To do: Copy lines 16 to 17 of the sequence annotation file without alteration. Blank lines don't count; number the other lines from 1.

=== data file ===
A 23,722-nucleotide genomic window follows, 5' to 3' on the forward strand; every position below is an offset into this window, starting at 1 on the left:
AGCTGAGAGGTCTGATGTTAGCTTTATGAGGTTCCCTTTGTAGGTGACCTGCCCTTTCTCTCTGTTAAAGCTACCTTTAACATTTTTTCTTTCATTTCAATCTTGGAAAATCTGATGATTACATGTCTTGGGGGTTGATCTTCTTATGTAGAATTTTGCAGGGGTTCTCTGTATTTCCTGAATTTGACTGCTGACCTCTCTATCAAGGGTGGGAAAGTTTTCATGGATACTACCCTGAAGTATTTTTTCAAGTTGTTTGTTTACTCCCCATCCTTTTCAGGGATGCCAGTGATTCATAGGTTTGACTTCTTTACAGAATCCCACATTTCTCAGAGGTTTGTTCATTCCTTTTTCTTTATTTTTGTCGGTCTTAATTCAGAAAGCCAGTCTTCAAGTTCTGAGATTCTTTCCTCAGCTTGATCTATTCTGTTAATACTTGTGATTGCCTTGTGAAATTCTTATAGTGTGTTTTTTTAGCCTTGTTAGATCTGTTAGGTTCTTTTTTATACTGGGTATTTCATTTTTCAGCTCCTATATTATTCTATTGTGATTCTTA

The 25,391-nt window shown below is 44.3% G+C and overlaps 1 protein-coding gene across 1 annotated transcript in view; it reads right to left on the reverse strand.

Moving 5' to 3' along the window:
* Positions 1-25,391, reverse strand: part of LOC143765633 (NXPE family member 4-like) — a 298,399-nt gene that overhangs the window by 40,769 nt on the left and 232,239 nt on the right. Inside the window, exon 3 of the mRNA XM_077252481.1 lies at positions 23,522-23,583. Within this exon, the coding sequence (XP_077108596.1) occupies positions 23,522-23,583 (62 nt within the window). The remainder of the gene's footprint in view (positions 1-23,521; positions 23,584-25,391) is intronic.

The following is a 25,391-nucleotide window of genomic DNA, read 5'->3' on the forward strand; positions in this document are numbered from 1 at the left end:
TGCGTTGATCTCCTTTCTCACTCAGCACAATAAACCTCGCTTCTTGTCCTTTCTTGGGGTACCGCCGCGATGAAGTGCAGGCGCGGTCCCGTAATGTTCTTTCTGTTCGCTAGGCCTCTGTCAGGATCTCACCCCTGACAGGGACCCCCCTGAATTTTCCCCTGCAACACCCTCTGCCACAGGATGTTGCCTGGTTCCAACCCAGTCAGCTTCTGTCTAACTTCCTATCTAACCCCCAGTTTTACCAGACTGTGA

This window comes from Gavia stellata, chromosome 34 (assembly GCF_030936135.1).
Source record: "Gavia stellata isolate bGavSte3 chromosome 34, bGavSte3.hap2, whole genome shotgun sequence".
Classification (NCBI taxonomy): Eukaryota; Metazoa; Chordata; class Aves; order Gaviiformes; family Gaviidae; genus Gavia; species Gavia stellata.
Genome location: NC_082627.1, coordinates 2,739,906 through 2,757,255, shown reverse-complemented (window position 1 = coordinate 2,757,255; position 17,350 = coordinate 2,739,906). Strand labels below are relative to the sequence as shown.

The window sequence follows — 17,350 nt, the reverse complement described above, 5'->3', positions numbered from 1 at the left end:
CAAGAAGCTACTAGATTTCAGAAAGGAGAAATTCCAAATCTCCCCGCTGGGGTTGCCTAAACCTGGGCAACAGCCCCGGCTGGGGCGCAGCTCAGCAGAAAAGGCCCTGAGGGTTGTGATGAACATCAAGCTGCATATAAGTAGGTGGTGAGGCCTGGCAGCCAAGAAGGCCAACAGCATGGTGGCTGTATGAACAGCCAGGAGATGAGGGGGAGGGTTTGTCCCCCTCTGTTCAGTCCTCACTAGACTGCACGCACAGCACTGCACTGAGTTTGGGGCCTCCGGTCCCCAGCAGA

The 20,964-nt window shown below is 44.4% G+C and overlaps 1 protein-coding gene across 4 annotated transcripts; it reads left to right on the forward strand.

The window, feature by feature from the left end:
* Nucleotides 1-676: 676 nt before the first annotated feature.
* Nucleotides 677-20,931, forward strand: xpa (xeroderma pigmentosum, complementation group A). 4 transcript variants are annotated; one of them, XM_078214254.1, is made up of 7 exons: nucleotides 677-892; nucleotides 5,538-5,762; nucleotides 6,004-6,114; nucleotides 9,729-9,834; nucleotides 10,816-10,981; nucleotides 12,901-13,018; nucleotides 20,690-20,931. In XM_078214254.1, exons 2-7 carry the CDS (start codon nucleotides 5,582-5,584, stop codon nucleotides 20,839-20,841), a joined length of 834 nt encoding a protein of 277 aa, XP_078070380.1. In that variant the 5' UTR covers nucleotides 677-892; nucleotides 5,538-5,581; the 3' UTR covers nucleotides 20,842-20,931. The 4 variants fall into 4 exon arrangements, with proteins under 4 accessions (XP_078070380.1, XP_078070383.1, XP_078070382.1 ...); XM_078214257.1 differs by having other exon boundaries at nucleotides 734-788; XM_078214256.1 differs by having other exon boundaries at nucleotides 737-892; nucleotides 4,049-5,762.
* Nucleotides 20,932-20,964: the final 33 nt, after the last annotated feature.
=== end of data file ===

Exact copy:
* Nucleotides 1-676: 676 nt before the first annotated feature.
* Nucleotides 677-20,931, forward strand: xpa (xeroderma pigmentosum, complementation group A). 4 transcript variants are annotated; one of them, XM_078214254.1, is made up of 7 exons: nucleotides 677-892; nucleotides 5,538-5,762; nucleotides 6,004-6,114; nucleotides 9,729-9,834; nucleotides 10,816-10,981; nucleotides 12,901-13,018; nucleotides 20,690-20,931. In XM_078214254.1, exons 2-7 carry the CDS (start codon nucleotides 5,582-5,584, stop codon nucleotides 20,839-20,841), a joined length of 834 nt encoding a protein of 277 aa, XP_078070380.1. In that variant the 5' UTR covers nucleotides 677-892; nucleotides 5,538-5,581; the 3' UTR covers nucleotides 20,842-20,931. The 4 variants fall into 4 exon arrangements, with proteins under 4 accessions (XP_078070380.1, XP_078070383.1, XP_078070382.1 ...); XM_078214257.1 differs by having other exon boundaries at nucleotides 734-788; XM_078214256.1 differs by having other exon boundaries at nucleotides 737-892; nucleotides 4,049-5,762.